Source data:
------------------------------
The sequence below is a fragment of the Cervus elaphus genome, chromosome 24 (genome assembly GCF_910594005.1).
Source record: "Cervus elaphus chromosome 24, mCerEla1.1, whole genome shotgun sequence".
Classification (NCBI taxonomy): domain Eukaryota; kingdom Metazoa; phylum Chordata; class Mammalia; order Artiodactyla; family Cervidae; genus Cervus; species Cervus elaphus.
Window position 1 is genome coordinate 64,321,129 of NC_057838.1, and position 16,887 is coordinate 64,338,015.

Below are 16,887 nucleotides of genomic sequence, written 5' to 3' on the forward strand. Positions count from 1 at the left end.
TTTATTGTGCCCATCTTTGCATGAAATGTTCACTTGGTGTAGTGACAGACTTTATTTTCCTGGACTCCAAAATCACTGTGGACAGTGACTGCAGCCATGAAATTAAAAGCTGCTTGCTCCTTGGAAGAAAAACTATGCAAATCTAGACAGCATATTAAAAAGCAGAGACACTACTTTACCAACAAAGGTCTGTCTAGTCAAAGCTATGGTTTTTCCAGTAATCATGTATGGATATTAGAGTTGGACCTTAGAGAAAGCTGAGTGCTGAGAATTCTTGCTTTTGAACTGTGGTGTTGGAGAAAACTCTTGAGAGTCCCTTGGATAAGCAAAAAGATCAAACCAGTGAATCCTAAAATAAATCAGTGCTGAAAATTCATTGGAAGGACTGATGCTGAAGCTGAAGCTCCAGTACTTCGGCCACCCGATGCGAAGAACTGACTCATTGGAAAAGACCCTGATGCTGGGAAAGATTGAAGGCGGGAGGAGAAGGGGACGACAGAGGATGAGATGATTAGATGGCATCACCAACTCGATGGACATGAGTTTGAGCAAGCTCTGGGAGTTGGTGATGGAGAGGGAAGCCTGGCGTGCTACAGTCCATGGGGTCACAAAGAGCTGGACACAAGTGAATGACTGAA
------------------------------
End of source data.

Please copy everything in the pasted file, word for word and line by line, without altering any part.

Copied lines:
The sequence below is a fragment of the Cervus elaphus genome, chromosome 24 (genome assembly GCF_910594005.1).
Source record: "Cervus elaphus chromosome 24, mCerEla1.1, whole genome shotgun sequence".
Classification (NCBI taxonomy): domain Eukaryota; kingdom Metazoa; phylum Chordata; class Mammalia; order Artiodactyla; family Cervidae; genus Cervus; species Cervus elaphus.
Window position 1 is genome coordinate 64,321,129 of NC_057838.1, and position 16,887 is coordinate 64,338,015.

Below are 16,887 nucleotides of genomic sequence, written 5' to 3' on the forward strand. Positions count from 1 at the left end.
TTTATTGTGCCCATCTTTGCATGAAATGTTCACTTGGTGTAGTGACAGACTTTATTTTCCTGGACTCCAAAATCACTGTGGACAGTGACTGCAGCCATGAAATTAAAAGCTGCTTGCTCCTTGGAAGAAAAACTATGCAAATCTAGACAGCATATTAAAAAGCAGAGACACTACTTTACCAACAAAGGTCTGTCTAGTCAAAGCTATGGTTTTTCCAGTAATCATGTATGGATATTAGAGTTGGACCTTAGAGAAAGCTGAGTGCTGAGAATTCTTGCTTTTGAACTGTGGTGTTGGAGAAAACTCTTGAGAGTCCCTTGGATAAGCAAAAAGATCAAACCAGTGAATCCTAAAATAAATCAGTGCTGAAAATTCATTGGAAGGACTGATGCTGAAGCTGAAGCTCCAGTACTTCGGCCACCCGATGCGAAGAACTGACTCATTGGAAAAGACCCTGATGCTGGGAAAGATTGAAGGCGGGAGGAGAAGGGGACGACAGAGGATGAGATGATTAGATGGCATCACCAACTCGATGGACATGAGTTTGAGCAAGCTCTGGGAGTTGGTGATGGAGAGGGAAGCCTGGCGTGCTACAGTCCATGGGGTCACAAAGAGCTGGACACAAGTGAATGACTGAA